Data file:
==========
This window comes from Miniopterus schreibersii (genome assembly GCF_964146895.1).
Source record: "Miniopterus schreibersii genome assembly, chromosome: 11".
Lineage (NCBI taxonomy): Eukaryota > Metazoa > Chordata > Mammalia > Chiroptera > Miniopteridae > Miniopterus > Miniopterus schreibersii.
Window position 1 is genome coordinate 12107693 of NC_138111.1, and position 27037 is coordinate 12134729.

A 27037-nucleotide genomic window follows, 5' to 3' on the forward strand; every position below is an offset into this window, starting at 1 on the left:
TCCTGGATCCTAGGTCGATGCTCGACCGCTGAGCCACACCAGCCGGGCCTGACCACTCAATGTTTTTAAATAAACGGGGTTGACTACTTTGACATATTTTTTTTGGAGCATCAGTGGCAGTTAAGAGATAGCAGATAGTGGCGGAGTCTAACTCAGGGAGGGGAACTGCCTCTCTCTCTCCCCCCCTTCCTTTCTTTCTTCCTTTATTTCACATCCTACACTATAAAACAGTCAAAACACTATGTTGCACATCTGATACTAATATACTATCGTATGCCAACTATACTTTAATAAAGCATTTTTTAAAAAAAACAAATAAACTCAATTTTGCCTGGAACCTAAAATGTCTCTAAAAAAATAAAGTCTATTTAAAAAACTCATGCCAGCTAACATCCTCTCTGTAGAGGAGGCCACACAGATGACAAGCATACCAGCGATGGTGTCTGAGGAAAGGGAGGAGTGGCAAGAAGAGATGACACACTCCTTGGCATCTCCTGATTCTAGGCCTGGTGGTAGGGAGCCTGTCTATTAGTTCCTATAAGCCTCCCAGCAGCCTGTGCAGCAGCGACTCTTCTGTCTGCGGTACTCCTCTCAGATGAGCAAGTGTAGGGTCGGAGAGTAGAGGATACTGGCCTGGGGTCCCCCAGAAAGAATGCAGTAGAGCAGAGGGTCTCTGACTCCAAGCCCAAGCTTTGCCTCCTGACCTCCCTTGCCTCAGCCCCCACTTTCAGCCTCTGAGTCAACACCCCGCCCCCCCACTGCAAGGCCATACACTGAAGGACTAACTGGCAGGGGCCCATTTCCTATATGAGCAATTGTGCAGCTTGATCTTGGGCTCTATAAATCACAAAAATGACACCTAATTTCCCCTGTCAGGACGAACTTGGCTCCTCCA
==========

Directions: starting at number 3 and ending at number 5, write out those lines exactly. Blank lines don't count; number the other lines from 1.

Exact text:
Lineage (NCBI taxonomy): Eukaryota > Metazoa > Chordata > Mammalia > Chiroptera > Miniopteridae > Miniopterus > Miniopterus schreibersii.
Window position 1 is genome coordinate 12107693 of NC_138111.1, and position 27037 is coordinate 12134729.

A 27037-nucleotide genomic window follows, 5' to 3' on the forward strand; every position below is an offset into this window, starting at 1 on the left: